It’s been a decade since a boxing video game was either a top seller or part of the cultural conversation. The last relevant boxing game, “Fight Night Round 3,” sold 3 million copies in 2006, according to VGChartz.
Recently retired champion Floyd Mayweather Jr. has been on the card of every pay-per-view fight to generate a million or more buys since 2012. However, the sport’s biggest breadwinner hasn’t appeared in a game since 2005’s “Fight Night Round 2”.
The boxing industry has been scrambling to find its next superstar to pick up where Mayweather left off. Boxing returned to basic cable, after being almost exclusively available on pay-per-view for years, with the Premier Boxing Champions series in 2015. However, the show has suffered low ratings since its initial broadcast last March.
Once a key entity in the “fighting” genre of video games, boxing’s loss of popularity has drastically affected its games.
In Oct. 1987, “Mike Tyson’s Punch Out!!,” released on the Nintendo Entertainment System, immediately following Tyson becoming the undisputed heavyweight champion. The extremely popular game has achieved iconic status, selling over 3 million copies worldwide.
“Punch Out” pushed the envelope and ushered in the golden age of boxing games.
“Greatest Heavyweights” on the Sega Genesis was my formal introduction to boxing video games, featuring a roster of the best heavyweights to lace up the gloves. The game was a rehash of 1992’s “Evander Holyfield’s Real Deal Boxing” with major improvements in gameplay.
Each legend had his own signature taunt, such as Rocky Marciano’s “I’m gonna embarrass you!”
Throughout the 90’s, the championship belts constantly shifted hands, resulting in many champions getting their own video game. Buster Douglas received his own game after a surprising defeat of Mike Tyson in 1991.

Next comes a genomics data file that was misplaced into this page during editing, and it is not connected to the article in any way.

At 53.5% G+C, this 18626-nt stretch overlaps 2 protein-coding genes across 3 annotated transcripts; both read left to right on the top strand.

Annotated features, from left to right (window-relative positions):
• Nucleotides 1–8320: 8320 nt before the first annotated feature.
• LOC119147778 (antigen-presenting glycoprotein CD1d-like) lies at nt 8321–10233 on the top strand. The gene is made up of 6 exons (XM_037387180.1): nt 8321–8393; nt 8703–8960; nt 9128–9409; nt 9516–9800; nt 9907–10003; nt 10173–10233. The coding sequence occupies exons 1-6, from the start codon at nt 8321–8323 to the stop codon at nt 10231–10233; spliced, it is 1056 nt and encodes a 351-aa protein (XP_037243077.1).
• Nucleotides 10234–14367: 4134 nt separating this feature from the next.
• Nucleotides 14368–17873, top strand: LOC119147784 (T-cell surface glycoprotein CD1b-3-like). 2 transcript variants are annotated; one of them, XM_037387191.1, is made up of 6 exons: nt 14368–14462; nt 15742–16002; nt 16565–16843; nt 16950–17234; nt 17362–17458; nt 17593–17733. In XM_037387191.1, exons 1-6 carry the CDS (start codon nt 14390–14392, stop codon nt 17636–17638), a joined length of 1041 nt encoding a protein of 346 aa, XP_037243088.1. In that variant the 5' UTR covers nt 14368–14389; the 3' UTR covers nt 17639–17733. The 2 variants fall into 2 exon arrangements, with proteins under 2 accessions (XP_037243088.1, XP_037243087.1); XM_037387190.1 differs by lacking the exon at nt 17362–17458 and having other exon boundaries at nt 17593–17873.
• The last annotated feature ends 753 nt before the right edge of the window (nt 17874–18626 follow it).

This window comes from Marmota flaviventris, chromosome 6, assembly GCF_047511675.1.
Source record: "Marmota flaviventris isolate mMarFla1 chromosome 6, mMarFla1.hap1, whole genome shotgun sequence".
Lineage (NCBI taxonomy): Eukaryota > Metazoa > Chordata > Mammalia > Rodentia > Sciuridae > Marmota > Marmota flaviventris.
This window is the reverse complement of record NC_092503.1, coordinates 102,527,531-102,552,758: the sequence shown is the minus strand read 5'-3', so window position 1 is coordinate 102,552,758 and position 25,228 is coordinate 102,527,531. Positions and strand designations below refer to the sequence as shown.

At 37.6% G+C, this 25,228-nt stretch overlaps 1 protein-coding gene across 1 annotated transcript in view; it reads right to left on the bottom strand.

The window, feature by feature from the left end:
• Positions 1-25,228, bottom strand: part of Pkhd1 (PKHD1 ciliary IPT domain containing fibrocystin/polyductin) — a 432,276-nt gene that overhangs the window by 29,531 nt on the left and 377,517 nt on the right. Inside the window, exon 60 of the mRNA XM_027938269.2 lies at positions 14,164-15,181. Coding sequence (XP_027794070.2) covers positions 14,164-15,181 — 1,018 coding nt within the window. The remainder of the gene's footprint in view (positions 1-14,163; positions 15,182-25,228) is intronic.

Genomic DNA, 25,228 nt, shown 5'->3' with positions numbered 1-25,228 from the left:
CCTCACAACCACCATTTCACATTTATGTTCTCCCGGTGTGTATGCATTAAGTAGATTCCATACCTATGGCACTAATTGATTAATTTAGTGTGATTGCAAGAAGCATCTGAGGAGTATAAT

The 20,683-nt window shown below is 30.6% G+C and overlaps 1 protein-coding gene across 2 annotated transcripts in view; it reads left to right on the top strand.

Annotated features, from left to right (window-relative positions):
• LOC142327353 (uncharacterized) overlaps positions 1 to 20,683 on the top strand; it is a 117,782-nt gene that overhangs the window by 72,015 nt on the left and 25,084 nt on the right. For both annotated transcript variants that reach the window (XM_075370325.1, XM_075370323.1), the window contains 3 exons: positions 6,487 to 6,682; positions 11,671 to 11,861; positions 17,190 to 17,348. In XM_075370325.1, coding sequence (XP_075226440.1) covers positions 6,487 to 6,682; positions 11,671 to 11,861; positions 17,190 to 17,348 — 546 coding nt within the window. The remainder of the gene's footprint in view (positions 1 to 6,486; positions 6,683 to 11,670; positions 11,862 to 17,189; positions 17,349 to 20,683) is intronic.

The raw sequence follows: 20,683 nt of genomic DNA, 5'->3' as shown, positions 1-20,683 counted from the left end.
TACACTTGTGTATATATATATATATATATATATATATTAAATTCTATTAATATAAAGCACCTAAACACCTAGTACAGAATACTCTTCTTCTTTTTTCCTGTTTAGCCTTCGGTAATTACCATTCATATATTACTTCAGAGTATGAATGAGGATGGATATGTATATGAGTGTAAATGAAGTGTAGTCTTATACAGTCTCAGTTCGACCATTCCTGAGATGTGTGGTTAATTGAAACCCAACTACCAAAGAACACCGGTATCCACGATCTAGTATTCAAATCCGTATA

“George Foreman’s Boxing”, “Boxing Legends of the Ring” and “Riddick Bowe Boxing” were all released between 1992-93 to lackluster reviews and sales.
Several developers flooded the market with games, but none had an impact on me like EA Sports “Knockout Kings” on the Playstation 1 in 1999.
“Knockout Kings” was pivotal for its incredible roster of all-time greats and top notch contenders when it was released. Many legends like Aaron Pryor, Bob Foster, Earnie Shavers and Archie Moore would make first time appearances – many would make their only appearance in a game.
Developer New Corporation attempted to challenge EA Sports in 2001 with “Victorius Boxers: Ippo’s Road to Glory”. The game was an extremely difficult but rewarding spinoff of the Japanese anime series “Hajime no Ippo”.
Although sales suffered, the game was critically acclaimed.
EA capitalized on the success of “Knockout Kings,” transitioning into yearly releases of the game. Until former lightweight champion Alexis Arguello launched a lawsuit that would have a drastic effect on games to come.
In 2004, Arguello sued EA, Sony and Nintendo for using his likeness without permission in
“Knockout Kings 2000” and “Knockout Kings 2001.” EA Sports managed to recover from the lawsuit and thrive in the boxing game market for several years, evolving the “Knockout Kings” franchise and ultimately changing its name to “Fight Night”.
Through the 2000’s, boxing’s popularity began to wane, with UFC and other combat sports gaining steam.
“Fight Night Champion” was released in 2011, creating a Rocky-esque story mode that helped the game sell more than a million copies. I spent many days in my dorm at Morgan State University on the game, honing my skills before competing against friends for bragging rights.
There hasn’t been a new mainstream boxing game in five years, as the industry scrambles to find a new face, to crown a new king. The sports uncertainty has deterred developers from investing time and money into another boxing game while attention has shifted to Ultimate Fighting, which see the release of “UFC 2” on March 15.
Maybe one day boxing will return, but for now, the final bell has rung.